Carson man may be Nevada’s last World War I veteran |

Carson man may be Nevada’s last World War I veteran


CARSON CITY – Reuben Law, 105, credits “good heart genes” and lifelong outdoor activity for his apparent status as Nevada’s last remaining veteran of World War I.

Law is one of fewer than 200 surviving U.S. veterans of that war out of a total of 4.7 million who served.

“I’m pretty rickety, but I still get along,” Law said during an interview at his Carson City home as he reminisced about his stint as an Army sergeant, hauling supplies or transporting soldiers shattered by bombs or bullets to a military hospital near the village of Allerey in eastern France.

While the duty was grim, Law downplays his service overseas from October 1918 to July 1919.

“I had the easy part of the war,” he said. “We could hear the big artillery in the distance, but we were never near it.”

After enlisting in Minneapolis, where he was working at a Ford plant assembling Model T’s, Law almost died en route to Europe. A flu outbreak took the lives of more than 60 other soldiers on the troop ship that brought him to France.

“I just barely made it,” he said. “I didn’t want to go to the hospital, which was a mistake. But it worked out.”

Law’s best memory of the war was its end, Armistice Day.

“We loaded up a bunch of us in a camion (truck) and we went into Allerey to celebrate, and every girl that we went by gave you a kiss. They were so relieved about the war,” he said.

Looking at framed mementos of his Army service – his sergeant’s stripes, dog tags, the Legion of Honor medal that France awarded him in 1999 – Law said “I was doing something that needed to be done. I got through it without too much difficulty.”

Law never returned to Europe after the war.

“I regret that I never did,” he said. “I would have enjoyed it. Now I’m not able to.”

He wanted to sign up again for military service when World War II began but officials told Law – then in his early 40s – that he was too old. So he ended up serving in the U.S. Coast Guard Auxiliary, as a part-time pilot of a patrol boat on the Mississippi River.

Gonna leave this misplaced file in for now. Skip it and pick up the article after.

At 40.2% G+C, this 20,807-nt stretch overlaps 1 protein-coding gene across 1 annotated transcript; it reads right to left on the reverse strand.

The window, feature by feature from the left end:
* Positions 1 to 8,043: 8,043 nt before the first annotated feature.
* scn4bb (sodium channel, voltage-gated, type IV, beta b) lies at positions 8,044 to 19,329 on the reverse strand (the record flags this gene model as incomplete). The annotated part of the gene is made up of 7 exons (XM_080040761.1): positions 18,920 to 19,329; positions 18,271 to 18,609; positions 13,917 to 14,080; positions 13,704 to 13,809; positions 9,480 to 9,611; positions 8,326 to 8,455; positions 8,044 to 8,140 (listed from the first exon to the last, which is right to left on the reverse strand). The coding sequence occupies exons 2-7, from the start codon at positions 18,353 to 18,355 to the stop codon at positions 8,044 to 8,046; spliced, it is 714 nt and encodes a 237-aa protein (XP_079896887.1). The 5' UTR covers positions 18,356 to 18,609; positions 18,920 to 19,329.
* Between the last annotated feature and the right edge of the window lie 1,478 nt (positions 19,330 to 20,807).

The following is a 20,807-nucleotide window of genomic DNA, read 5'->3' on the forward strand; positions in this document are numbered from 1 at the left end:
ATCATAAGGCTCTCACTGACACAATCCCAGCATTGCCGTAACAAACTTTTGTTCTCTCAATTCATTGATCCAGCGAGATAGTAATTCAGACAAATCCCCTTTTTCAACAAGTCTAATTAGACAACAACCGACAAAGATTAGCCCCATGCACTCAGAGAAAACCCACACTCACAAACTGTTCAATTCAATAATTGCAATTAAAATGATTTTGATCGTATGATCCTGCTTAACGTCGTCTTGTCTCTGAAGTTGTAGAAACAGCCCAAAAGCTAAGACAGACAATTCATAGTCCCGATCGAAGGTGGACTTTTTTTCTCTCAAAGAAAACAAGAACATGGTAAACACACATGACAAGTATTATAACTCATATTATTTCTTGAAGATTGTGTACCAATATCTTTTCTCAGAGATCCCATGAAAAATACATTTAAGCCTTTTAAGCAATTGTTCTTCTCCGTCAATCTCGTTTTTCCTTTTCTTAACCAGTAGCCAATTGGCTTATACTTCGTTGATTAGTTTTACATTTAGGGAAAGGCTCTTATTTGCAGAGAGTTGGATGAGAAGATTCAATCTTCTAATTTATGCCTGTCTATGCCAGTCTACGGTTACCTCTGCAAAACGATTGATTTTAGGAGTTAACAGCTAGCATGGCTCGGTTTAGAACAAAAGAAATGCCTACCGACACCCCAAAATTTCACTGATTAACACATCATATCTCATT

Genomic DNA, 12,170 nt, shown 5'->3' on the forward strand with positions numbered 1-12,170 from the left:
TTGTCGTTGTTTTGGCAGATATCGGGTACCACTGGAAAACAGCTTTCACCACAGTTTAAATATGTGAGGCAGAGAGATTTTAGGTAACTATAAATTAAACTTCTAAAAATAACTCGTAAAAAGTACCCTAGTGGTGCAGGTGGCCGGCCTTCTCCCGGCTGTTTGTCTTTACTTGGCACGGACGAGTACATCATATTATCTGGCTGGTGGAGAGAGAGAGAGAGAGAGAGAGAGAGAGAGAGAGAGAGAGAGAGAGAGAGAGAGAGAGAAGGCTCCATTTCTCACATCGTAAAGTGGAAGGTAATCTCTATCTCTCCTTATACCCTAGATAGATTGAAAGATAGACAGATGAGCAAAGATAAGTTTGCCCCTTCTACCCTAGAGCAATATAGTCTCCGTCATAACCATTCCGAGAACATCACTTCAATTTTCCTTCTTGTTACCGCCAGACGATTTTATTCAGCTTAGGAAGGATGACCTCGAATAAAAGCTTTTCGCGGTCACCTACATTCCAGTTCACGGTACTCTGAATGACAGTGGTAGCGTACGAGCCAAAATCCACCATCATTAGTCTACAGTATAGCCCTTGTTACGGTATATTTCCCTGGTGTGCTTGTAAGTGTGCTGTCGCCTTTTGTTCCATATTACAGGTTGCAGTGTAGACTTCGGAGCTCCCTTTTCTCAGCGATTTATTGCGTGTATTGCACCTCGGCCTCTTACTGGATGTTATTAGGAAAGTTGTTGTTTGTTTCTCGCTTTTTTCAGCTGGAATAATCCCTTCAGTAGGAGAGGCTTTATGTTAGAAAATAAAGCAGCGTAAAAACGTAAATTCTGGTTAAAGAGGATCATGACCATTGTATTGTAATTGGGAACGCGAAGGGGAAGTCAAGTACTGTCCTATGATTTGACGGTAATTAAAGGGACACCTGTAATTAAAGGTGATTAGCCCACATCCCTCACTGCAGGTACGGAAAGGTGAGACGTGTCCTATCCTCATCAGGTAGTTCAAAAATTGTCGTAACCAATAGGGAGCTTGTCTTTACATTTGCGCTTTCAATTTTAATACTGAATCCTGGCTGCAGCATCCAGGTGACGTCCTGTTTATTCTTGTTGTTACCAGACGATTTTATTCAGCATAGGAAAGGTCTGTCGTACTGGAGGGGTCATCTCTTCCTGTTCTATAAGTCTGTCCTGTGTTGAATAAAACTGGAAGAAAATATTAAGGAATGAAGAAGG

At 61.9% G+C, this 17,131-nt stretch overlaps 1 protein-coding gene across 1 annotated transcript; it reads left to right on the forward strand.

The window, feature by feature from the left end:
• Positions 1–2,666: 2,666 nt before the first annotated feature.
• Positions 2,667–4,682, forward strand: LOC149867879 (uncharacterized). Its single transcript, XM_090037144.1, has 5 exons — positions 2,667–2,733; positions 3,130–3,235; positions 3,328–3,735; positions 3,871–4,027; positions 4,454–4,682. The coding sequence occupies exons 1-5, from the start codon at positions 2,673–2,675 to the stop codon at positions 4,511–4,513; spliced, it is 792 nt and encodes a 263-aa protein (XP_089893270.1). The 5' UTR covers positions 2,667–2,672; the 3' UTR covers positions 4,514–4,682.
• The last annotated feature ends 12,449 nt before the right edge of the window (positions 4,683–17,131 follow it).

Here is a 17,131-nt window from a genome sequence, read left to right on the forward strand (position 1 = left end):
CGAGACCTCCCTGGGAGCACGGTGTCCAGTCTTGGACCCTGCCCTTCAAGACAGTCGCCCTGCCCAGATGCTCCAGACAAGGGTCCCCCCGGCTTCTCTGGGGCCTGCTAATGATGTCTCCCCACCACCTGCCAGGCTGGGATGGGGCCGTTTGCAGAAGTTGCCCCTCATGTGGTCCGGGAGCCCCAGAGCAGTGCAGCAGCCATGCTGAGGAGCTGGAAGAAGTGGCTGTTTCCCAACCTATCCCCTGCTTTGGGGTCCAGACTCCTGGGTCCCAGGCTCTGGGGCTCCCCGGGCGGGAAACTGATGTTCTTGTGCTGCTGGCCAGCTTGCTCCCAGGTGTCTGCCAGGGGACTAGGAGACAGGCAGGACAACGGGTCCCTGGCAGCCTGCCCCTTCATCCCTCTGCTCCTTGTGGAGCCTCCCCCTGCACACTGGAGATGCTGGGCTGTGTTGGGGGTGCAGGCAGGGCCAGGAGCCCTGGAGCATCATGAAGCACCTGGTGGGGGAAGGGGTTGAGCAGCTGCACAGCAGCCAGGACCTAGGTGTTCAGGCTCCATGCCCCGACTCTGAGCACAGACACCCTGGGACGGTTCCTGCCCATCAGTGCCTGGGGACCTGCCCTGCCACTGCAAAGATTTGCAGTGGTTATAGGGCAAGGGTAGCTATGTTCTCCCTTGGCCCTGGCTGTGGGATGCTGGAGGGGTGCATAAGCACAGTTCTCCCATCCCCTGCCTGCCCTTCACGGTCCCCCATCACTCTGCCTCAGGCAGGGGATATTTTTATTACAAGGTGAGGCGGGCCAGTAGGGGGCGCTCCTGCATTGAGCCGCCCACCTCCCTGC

Talking about the current Iraq war, Law said he has “no good judgment” on U.S. involvement there, although he thinks it’s the right thing. He adds, “I’m just amazed that other countries, such as France, are not” involved to the same extent.

The Iraqis aligned with Saddam Hussein “are a puzzle to me,” Law added. “I don’t understand how, for the sake of religion, they’re willing to kill as many as they can that don’t believe the way they do. It’s barbaric.”

Law, twice widowed and the father of four children, was born in Minnesota and spent most of his life there. He moved to Nevada in 1993 to live with a son and his family. In his early 90s when he came to Carson City, Law said he was able to do a lot of yard work and take walks around the neighborhood.

“But I’m doing less and less,” he said. “I don’t have the physical push I had. I’m still pulling a few weeds in the yard, but I’m tapering off every single year.”

Still, he walks without a cane, reads papers and watches television news shows daily, puts together jigsaw puzzles, hears fairly well with the help of a hearing aid, and cooks his own meals when his son David and wife Linda are out of town. He drove a car until giving that up at age 101. In his mid-90s, he went for rides in a hot air balloon and a sailplane.

Law’s mother and an aunt lived to the age of 109. Besides the “good heart genes” he inherited, he said he was able to spend a lot of time outdoors in careers in park service and landscape architecture.

Law wound up as deputy director of Minnesota’s park system before leaving state service. He later was a landscape architect in a Minneapolis-based firm, and eventually retired to northern Minnesota where he became mayor of the town of Emily and head of the town’s co-op phone company. He smoked cigarettes for 45 years and then switched to a pipe before giving that up several years ago. He used to have a glass of wine every night but that began to upset his stomach.

“I finally got to where the only drink I could tolerate is scotch on the rocks. That’s what I drink now,” he said.

Law became Nevada’s last World War I veteran, as far as state and federal officials know, only last month, when 109-year-old William Brown died in Las Vegas.

Queries made to the federal Department of Veterans Affairs, state Office of Veteran Services, veterans’ medical facilities in Reno and Las Vegas and to various veterans’ associations and nursing homes around the state turned up no reports of other living Nevadans who served in World War I. Veterans Affairs said there are fewer than 200 veterans alive from the “war to end all wars.”

“The World War I veterans set the stage for veterans who came along after them, who emulated them throughout the 20th Century,” said Chuck Fulkerson, executive director of the state Office of Veteran Services. “They answered a call to arms, to protect democracy which was under attack in foreign lands.

“Their place in history is right up there with all the rest of the veterans and all the wars we’ve fought.”